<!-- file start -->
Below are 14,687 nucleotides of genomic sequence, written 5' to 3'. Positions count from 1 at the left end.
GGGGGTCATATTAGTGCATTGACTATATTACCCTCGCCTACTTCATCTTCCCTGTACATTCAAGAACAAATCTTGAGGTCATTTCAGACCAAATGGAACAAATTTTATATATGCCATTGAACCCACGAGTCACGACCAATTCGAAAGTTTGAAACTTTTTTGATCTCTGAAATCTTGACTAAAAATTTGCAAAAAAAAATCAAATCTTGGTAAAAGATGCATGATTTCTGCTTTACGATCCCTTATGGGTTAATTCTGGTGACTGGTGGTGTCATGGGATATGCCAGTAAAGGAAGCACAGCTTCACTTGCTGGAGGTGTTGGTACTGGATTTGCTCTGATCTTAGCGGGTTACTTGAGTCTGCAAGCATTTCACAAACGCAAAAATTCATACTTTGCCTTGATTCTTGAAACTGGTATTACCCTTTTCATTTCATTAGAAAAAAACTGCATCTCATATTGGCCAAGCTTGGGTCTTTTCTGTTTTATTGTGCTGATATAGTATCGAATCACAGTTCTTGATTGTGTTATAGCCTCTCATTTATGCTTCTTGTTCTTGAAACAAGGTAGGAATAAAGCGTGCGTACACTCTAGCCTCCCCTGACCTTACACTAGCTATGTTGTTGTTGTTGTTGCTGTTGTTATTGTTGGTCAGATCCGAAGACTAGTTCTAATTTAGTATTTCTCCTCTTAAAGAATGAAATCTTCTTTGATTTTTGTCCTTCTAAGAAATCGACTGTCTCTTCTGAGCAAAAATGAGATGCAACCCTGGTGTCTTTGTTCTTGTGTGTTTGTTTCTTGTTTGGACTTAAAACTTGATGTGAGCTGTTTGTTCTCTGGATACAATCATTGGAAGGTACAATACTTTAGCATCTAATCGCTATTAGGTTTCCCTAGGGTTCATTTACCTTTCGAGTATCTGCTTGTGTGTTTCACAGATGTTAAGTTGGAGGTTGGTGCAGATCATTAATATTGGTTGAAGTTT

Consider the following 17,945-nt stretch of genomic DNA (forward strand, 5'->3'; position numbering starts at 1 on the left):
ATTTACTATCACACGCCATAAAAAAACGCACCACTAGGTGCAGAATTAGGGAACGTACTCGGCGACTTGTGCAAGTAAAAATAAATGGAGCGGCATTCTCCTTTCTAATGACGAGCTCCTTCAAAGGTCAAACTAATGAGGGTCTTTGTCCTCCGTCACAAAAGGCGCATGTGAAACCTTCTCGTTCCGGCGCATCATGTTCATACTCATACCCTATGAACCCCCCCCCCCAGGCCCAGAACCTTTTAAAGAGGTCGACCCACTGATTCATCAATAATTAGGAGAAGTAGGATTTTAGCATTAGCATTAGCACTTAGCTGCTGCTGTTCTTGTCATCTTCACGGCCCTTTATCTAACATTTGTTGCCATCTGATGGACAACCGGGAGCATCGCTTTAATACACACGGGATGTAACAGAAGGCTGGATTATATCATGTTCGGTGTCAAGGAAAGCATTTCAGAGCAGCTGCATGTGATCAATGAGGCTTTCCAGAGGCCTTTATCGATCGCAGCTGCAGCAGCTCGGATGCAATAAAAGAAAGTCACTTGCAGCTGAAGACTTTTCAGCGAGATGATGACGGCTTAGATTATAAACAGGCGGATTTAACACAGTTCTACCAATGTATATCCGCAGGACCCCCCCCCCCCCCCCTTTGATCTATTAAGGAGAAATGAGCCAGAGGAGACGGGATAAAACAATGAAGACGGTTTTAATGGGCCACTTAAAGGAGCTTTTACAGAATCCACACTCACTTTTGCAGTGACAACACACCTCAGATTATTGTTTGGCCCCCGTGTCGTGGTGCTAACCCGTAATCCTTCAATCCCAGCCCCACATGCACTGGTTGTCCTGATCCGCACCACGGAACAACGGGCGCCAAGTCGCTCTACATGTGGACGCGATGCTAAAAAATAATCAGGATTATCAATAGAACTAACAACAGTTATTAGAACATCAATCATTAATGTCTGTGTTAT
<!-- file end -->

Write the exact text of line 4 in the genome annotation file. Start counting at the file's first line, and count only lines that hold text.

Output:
ATTTACTATCACACGCCATAAAAAAACGCACCACTAGGTGCAGAATTAGGGAACGTACTCGGCGACTTGTGCAAGTAAAAATAAATGGAGCGGCATTCTCCTTTCTAATGACGAGCTCCTTCAAAGGTCAAACTAATGAGGGTCTTTGTCCTCCGTCACAAAAGGCGCATGTGAAACCTTCTCGTTCCGGCGCATCATGTTCATACTCATACCCTATGAACCCCCCCCCCCAGGCCCAGAACCTTTTAAAGAGGTCGACCCACTGATTCATCAATAATTAGGAGAAGTAGGATTTTAGCATTAGCATTAGCACTTAGCTGCTGCTGTTCTTGTCATCTTCACGGCCCTTTATCTAACATTTGTTGCCATCTGATGGACAACCGGGAGCATCGCTTTAATACACACGGGATGTAACAGAAGGCTGGATTATATCATGTTCGGTGTCAAGGAAAGCATTTCAGAGCAGCTGCATGTGATCAATGAGGCTTTCCAGAGGCCTTTATCGATCGCAGCTGCAGCAGCTCGGATGCAATAAAAGAAAGTCACTTGCAGCTGAAGACTTTTCAGCGAGATGATGACGGCTTAGATTATAAACAGGCGGATTTAACACAGTTCTACCAATGTATATCCGCAGGACCCCCCCCCCCCCCCCTTTGATCTATTAAGGAGAAATGAGCCAGAGGAGACGGGATAAAACAATGAAGACGGTTTTAATGGGCCACTTAAAGGAGCTTTTACAGAATCCACACTCACTTTTGCAGTGACAACACACCTCAGATTATTGTTTGGCCCCCGTGTCGTGGTGCTAACCCGTAATCCTTCAATCCCAGCCCCACATGCACTGGTTGTCCTGATCCGCACCACGGAACAACGGGCGCCAAGTCGCTCTACATGTGGACGCGATGCTAAAAAATAATCAGGATTATCAATAGAACTAACAACAGTTATTAGAACATCAATCATTAATGTCTGTGTTAT